Social Security retirement benefits replace earnings lost when you decide to retire, while unemployment insurance protects you if you've lost your job. If you're old enough to collect Social Security, but also ordinarily still work, you might end up receiving both benefits at the same time. This can change how your income is taxed, and in some states your unemployment benefits might be clawed back.
Important Considerations for Unemployment Beneficiaries
Unemployment benefits do not affect Social Security retirement benefits, but when you find a new job and start working again, your earnings may affect your Social Security retirement benefits if your earnings exceed a specific threshold. That limitation affects Social Security benefits received prior to full your full retirement age, 66 if you were born between 1943 and 1954, and rising by stages to 67 if you were born after 1960. Unemployment does affect Supplemental Security Income, an unrelated program also administered by the Social Security agency for persons age 65 and over, or blind or disabled. Other income — including unemployment — offsets SSI benefits.
Tax Liability Considerations
Collecting both unemployment and Social Security benefits might affect your federal taxes. Unemployment is taxable income for federal tax purposes, while Social Security is only taxable if your income from certain sources exceeds a specified threshold. The IRS adds up half of all the Social Security benefits you've received in a year, tax exempt income such as tax-exempt interest, and any other taxable income including unemployment benefits. For the 2017 tax year, the threshold for this combined income is $32,000 for a married couple filing jointly, or $25,000 if you're filing as head of household, single or if you're widowed or legally separated. The threshold is zero dollars for married couples who do not qualify as individuals but are filing separately. Collecting unemployment benefits might raise you above that level, making your Social Security benefits taxable even if they previously weren't.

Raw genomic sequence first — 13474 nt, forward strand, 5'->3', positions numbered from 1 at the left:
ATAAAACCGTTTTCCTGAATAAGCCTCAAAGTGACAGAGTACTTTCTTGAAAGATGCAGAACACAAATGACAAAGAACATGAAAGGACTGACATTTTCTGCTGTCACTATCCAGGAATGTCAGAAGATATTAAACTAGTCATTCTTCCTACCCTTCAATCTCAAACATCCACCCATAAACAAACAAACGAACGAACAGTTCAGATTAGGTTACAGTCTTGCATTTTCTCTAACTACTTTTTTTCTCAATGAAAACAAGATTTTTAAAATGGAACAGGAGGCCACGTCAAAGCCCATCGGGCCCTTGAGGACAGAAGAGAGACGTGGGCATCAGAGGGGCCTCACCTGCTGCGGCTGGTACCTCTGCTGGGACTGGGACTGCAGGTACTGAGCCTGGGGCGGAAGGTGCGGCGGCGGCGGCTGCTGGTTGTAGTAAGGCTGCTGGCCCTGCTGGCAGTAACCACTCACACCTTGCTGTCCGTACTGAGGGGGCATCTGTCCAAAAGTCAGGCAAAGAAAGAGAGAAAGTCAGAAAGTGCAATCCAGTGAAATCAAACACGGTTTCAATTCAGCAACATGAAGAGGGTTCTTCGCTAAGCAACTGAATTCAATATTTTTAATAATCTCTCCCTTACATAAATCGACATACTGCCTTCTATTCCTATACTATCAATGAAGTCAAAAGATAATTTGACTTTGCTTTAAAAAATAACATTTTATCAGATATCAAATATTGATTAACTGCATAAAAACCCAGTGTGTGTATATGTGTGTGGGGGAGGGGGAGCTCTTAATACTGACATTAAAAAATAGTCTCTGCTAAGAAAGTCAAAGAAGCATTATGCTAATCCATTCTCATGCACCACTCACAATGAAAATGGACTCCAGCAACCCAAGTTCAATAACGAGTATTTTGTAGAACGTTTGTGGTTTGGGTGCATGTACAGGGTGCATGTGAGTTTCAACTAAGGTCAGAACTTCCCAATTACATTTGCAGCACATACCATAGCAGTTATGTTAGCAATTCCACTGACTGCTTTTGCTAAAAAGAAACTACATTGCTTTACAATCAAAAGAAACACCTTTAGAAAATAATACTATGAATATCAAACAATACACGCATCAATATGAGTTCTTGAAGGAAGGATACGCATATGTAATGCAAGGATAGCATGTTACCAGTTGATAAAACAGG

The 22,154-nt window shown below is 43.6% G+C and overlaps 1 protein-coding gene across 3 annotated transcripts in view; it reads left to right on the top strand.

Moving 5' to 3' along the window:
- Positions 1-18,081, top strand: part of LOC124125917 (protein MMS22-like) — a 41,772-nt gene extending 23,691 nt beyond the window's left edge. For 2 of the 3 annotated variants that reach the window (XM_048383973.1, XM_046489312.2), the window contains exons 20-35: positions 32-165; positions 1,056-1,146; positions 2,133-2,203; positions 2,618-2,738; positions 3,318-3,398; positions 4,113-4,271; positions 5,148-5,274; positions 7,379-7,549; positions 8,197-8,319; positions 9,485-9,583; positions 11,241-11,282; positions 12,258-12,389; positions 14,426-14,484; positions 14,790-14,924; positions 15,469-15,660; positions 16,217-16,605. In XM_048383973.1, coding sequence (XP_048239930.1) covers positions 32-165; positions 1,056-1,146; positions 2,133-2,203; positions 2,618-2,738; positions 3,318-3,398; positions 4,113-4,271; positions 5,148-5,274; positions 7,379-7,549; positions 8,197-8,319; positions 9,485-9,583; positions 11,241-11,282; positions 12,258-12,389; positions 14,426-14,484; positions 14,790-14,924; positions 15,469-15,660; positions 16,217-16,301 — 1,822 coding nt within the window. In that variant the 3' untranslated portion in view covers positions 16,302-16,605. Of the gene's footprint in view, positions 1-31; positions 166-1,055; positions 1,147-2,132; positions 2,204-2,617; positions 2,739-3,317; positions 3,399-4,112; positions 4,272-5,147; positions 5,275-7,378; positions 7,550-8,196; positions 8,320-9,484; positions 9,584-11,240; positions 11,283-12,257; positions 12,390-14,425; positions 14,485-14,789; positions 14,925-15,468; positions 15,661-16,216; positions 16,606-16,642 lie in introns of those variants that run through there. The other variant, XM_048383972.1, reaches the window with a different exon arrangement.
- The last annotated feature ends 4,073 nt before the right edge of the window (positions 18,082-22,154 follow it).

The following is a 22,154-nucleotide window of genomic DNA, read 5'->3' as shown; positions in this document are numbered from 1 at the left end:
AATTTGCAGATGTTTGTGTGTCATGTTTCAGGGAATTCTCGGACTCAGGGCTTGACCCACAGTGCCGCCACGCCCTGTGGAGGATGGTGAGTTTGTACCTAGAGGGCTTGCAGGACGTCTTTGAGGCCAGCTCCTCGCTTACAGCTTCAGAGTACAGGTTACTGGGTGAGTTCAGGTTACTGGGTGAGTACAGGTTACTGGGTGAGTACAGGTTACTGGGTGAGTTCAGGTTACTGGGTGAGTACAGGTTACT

Retirement Income and Unemployment Benefits
Most states deduct some or all retirement-pension income from unemployment benefits. However, individual states exclude Social Security retirement benefits from pension income. For example, Arizona and California do not include Social Security as countable income for unemployment offset purposes, but do use other retirement pensions to reduce their unemployment. Texas excludes Social Security from pension income, although any other income from employers — including retirement benefits, annuities and pensions — reduce Texas' unemployment. The states of New York and Oregon ignore Social Security benefits when paying out unemployment. Both, however, count other retirement pensions against unemployment.
Social Security Offset by Unemployment
Recipients cannot assume their state ignores Social Security retirement when calculating unemployment benefits. For example, Utah states that any retirement income — including disability benefits — may reduce the unemployment payable. Florida offsets unemployment by Social Security retirement benefits received on a number other than the worker's, such as benefits as a spouse or widow. The state of Illinois deducts up to half of Social Security retirement benefits received from its unemployment benefits.